In reaching the foregoing result, all points and authorities submitted by counsel have been considered. Bethlehem points out, for instance, that the duty of the insurance company to defend is determined by the allegations of the complaint. Wilson v. Maryland Casualty Company, 1954, 377 Pa. 588, 105 A.2d 304, 50 A.L.R.2d 449. The law of Pennsylvania is applicable. Faron v. Penn Mutual Life Insurance Company, 3 Cir., 1949, 176 F.2d 290. Neither proposition was controverted by Continental. Those principles, however -- correct though they may be -- do not suffice to authorize the relief asked by movant.
The cited opinion of Judge Van Dusen has also been carefully considered. Bethlehem Steel Company v. Continental Casualty Company, C.A. No. 24786, opinion filed May 6, 1959. The ruling of the United States District Court in that case concerned a motion for judgment on the pleadings on the ground that the complaint did not show that defendant was notified in writing of the accident. In the present motion, it is conceded that such conditions precedent had been complied with.
It is true that page 4 of the unreported decision considered whether from the pleadings there it appeared that the vehicle in that case was engaged in a use covered by the policy exhibited in those pleadings. It does not seem to this Court that such incidental ruling would govern the present case concerning a different contract. The fact that the parties in that case coincide with the parties in the present motion, and that the accident is said to be similar, are likewise in no way controlling.
Particular emphasis is laid by Bethlehem on Manufacturers Casualty Insurance Company v. Goodville Mutual Casualty Company, 1961, 403 Pa. 603, 170 A.2d 571. The insuring clause therein, as set out, was indeed similar to the corresponding standard clause as in the instant policy (heretofore quoted under the title of 'I Coverage A -- Bodily Injury Liability -- Automobile. To pay on behalf of the insured all sums * * *').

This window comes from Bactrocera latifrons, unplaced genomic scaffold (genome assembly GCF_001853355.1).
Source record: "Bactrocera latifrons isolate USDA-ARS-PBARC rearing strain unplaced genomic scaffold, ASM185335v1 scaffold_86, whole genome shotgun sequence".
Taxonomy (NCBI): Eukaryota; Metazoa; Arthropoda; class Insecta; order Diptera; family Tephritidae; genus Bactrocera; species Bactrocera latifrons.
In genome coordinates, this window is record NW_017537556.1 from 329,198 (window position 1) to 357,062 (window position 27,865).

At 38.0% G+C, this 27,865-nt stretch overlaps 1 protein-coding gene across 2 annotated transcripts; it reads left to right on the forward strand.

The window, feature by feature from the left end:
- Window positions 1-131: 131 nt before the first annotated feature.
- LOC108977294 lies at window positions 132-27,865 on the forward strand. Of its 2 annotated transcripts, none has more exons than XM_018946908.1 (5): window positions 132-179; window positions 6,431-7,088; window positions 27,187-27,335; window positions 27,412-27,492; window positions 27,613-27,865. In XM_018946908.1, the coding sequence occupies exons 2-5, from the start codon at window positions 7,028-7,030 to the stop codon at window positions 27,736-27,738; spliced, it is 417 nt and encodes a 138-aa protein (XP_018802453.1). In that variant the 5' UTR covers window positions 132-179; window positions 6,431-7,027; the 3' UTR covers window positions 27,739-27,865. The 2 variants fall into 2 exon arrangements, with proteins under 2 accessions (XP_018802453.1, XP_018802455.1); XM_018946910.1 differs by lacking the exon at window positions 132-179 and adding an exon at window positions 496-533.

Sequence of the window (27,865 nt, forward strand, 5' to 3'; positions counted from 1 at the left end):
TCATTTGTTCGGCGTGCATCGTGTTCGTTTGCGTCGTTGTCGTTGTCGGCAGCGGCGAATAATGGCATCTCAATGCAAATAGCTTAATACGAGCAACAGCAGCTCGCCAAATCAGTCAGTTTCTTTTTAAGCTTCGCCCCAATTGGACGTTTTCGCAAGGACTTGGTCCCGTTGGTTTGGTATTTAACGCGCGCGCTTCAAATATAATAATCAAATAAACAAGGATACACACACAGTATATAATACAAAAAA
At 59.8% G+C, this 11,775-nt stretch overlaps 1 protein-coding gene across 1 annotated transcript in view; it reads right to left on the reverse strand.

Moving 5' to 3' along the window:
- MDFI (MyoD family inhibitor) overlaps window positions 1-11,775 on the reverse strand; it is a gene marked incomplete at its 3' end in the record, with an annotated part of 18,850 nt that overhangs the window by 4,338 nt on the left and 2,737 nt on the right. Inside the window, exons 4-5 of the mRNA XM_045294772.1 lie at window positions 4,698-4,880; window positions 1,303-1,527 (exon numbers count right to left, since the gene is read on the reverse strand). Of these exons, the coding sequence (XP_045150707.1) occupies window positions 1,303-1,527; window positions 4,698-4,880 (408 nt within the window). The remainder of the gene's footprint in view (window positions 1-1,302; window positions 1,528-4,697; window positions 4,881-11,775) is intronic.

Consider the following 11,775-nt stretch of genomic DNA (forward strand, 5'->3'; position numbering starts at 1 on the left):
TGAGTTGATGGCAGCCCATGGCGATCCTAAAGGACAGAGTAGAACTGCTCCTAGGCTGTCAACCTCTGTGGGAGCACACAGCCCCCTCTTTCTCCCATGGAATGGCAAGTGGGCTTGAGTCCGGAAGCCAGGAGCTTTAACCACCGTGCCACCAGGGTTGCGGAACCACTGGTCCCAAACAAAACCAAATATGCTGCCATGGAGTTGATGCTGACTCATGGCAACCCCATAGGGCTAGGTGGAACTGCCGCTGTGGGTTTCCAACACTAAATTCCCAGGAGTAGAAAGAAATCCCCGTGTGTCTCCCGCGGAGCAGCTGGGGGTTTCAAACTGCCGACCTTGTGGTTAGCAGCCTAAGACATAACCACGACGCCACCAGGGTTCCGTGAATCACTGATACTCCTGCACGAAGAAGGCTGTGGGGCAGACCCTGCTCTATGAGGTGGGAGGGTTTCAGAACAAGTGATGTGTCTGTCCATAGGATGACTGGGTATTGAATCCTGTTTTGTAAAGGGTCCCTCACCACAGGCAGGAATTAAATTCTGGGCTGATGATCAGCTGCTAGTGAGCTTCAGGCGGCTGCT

In the Manufacturers Casualty case, insurer Goodville issued a policy of insurance covering an automobile and horse trailer owned by the assured, Wertz. Wertz loaned the trailer to Stoltzfus; Stoltzfus hired Wingenroth to haul the horse trailer.
On the Pennsylvania Turnpike, the truck and trailer got out of Wingenroth's control, crossed the medial strip, and collided with O'Malley's automobile. O'Malley and his passenger, Bissell, successfully sued Stoltzfus, who was insured by Manufacturers Casualty Insurance Co. The latter, plaintiffs in the case under discussion, assumed the defense of Stoltzfus, and requested Wertz' insurer, Goodville, to join in the defense.
The latter having refused, Manufacturers later brought suit against Goodville for contribution. Although the court below deemed the occurrence not one arising out of the ownership, maintenance or use of the automobile, the Supreme Court of Pennsylvania, Musmanno, J., held that the court below had incorrectly applied a proximate cause test. The horse trailer collision was causally connected and within the meaning of the policy clause 'arising out of'.